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Run toward danger

The Hornet’s Nest: Boots on the ground.
The Hornet’s Nest: Boots on the ground.

The cynic inside me has grudgingly accepted the fool notion of young men and women enlisting to kill in the name of peace, but why would a civilian war correspondent risk life and limb to send home pictorial confirmation of government-sanctioned brutality? David Salzberg and Christian Tureaud’s harrowing documentary The Hornet’s Nest answers the question.

The notion of a photographer’s moral obligation to their subject first hit my radar at age 13. The front page of the evening edition featured a photograph of South Vietnam’s chief of National Police, Nguyễn Ngọc Loan, cavalierly pumping a bullet through the head of handcuffed prisoner Nguyễn Văn Lém while AP photog Eddie Adams snapped away. Intervention may have resulted in a bullet for himself, but the least Adams could have done was dip his lens out of respect. The picture earned him the 1969 Pulitzer Prize for Spot News Photography and became the most iconic image of its era.

Mike Boettcher’s 34 years of dedication to his job as network correspondent helped earn him enough Absentee Father of the Year trophies to bridge three mantelpieces. In the tradition of John Ford, Mike’s grown son, Carlos — born with a confidence he “had not yet earned” — needed to know why his father chose career over family. Inexperienced combat journalist that he was, Carlos was determined to join the old man’s next overseas embedment whether dad liked it or not. The decorated journalist never once figured that, in his case, “take your son to work day” would give rise to a year in war-torn Afghanistan.

Some of the Boettchers’ talking-head testimonials, with their slick veneer of a polished news broadcast, tend to heighten drama at the risk of straining credibility. A projectile is heard and not seen. In an instant, both Carlos and his camera hit the deck. Fortunately, nothing happened, but the filmmakers insist on playing the tragedy card by hinting for a moment that Mike’s gamble could have cost him a son. A dissolve to a commercial break was definitely in order.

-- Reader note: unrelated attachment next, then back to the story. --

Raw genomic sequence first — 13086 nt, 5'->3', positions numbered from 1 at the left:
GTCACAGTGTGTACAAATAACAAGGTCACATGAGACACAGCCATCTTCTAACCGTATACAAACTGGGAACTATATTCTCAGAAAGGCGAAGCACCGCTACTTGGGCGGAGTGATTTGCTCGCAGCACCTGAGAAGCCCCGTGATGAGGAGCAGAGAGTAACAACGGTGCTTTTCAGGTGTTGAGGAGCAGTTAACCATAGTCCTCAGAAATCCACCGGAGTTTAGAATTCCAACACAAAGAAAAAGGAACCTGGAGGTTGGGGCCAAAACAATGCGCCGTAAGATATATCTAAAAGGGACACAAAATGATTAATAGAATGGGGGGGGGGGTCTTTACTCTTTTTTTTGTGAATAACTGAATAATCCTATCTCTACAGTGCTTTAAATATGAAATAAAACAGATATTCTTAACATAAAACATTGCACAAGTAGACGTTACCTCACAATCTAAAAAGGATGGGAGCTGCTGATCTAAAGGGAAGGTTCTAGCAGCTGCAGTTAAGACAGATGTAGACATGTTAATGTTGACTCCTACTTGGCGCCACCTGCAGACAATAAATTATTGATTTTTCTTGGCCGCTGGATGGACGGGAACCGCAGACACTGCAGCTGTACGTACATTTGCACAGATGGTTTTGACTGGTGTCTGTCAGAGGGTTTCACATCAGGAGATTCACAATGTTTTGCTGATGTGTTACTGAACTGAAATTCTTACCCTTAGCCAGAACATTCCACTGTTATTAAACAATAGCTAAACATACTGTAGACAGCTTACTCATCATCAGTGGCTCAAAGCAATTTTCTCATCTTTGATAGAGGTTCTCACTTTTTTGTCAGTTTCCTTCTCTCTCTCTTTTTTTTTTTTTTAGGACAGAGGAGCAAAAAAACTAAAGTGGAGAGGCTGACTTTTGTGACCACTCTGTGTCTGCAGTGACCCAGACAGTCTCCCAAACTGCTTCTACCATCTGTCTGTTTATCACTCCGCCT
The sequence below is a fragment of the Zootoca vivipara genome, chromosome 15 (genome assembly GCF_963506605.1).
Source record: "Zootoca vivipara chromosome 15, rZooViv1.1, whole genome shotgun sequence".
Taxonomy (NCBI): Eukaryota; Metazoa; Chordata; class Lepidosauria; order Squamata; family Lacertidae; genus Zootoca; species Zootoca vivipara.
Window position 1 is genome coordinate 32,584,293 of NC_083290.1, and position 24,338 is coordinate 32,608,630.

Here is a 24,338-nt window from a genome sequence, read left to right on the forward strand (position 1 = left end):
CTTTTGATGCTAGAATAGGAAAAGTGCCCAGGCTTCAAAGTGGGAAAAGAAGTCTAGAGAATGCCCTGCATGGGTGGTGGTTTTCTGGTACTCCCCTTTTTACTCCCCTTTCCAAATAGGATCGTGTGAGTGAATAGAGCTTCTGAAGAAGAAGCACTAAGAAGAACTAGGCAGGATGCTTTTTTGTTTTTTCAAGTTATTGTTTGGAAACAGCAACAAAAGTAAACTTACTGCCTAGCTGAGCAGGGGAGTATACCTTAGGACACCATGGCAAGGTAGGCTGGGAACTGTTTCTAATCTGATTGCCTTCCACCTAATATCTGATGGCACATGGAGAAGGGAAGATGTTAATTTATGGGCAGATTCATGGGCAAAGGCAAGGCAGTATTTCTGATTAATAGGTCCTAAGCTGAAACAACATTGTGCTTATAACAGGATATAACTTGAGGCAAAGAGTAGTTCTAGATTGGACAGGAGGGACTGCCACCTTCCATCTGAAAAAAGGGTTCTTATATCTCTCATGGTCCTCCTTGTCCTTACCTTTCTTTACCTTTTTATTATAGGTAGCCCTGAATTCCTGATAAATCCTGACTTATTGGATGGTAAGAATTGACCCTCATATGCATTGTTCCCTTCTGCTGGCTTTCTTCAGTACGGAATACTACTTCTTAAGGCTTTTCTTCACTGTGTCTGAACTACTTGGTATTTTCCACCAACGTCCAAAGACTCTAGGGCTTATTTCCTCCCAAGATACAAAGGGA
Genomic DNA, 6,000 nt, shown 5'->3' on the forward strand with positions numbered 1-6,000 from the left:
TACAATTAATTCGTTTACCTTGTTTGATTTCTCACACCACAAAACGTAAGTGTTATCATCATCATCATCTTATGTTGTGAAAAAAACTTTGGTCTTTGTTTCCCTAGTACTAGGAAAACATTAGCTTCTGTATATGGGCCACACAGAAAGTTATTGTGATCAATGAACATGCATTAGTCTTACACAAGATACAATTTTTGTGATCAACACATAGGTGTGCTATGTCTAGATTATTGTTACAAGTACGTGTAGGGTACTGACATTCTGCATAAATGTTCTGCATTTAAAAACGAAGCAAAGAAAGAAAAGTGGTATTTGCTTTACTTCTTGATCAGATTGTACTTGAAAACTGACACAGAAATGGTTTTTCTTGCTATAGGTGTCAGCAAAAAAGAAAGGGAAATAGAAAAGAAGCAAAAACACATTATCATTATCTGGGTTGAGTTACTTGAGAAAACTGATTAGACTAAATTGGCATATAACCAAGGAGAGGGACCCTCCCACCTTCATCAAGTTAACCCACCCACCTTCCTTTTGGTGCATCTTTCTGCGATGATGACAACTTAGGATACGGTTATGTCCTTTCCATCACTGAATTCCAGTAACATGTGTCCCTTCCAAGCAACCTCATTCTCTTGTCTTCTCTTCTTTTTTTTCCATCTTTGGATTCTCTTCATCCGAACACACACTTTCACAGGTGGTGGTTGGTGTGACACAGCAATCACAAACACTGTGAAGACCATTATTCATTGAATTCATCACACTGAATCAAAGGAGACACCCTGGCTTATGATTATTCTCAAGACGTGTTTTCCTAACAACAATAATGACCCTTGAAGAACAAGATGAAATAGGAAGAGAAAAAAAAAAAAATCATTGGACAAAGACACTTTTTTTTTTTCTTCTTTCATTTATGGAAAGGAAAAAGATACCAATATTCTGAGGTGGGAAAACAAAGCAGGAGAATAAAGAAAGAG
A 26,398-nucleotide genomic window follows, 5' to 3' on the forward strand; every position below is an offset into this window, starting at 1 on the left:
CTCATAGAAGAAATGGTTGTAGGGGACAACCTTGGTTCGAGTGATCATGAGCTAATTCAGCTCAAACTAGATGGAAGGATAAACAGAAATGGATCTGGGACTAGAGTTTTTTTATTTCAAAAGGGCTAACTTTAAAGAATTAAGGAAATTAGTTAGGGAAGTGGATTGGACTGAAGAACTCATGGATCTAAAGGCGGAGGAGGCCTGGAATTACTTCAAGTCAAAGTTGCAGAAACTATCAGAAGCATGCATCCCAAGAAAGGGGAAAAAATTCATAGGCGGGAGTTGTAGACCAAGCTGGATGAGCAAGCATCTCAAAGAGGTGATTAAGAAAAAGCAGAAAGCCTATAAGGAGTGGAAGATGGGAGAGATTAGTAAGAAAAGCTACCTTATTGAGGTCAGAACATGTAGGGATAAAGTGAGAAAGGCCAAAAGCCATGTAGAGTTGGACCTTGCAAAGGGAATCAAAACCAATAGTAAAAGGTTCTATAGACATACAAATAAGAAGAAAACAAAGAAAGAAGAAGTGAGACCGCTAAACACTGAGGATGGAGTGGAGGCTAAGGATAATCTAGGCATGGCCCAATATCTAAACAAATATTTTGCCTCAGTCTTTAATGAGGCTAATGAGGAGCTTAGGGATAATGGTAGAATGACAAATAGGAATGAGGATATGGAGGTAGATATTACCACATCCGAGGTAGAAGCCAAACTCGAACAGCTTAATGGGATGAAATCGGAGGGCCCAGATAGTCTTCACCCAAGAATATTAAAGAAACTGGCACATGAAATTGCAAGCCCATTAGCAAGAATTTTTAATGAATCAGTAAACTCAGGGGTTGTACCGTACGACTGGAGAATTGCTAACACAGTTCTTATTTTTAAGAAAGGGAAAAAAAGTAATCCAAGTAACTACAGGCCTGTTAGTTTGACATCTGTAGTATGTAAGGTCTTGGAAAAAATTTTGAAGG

Movie

Hornet's Nest ***

thumbnail

Why would a civilian war correspondent risk life and limb to send home pictorial confirmation of government-sanctioned brutality? David Salzberg and Christian Tureaud’s harrowing documentary <em>The Hornet’s Nest</em> answers the question. Mike Boettcher’s 34 years of dedication to his job as network correspondent helped earn him enough Absentee Father of the Year trophies to bridge three mantelpieces. In the tradition of John Ford, Mike’s grown son, Carlos - born with a confidence he “had not yet earned” - needed to know why his father chose career over family. Not since <em>Gunner Palace</em> has a war documentary brought the viewer this close to a world where it’s strange for a few hours to pass without a bullet whizzing by or an IED going off. With unprecedented real footage to guide us, the filmmakers propel their audience into hostile territory for 93 minutes. Not unlike our on-screen counterparts, we never know where the next shot will come from or whom it might hit.

Find showtimes

Not since Gunner Palace has a war documentary brought the viewer this close to a world where it’s strange for a few hours to pass without a bullet whizzing by or an IED going off. In spite of its gung-ho, good ol’ boy score, The Hornet’s Nest is by no means a recruitment film or video-game app. With unprecedented real footage to guide us, the filmmakers propel their audience into hostile territory for 93 minutes. Not unlike our onscreen counterparts, we never know where the next shot will come from or whom it might hit.

Political finger-pointing is never up for consideration. This one’s about camaraderie and what it takes for soldiers to live through another dawn. “Once there,” the elder Boettcher recollects, “they no longer fight a war on terror. They fight for their buddies.” It’s Mike’s job to “run toward danger,” and in doing so, he’s been entrusted to care for and maintain the soldiers’ stories. Why not give them a listen this weekend? And be sure to sit through the closing credits for a few revivifying perks.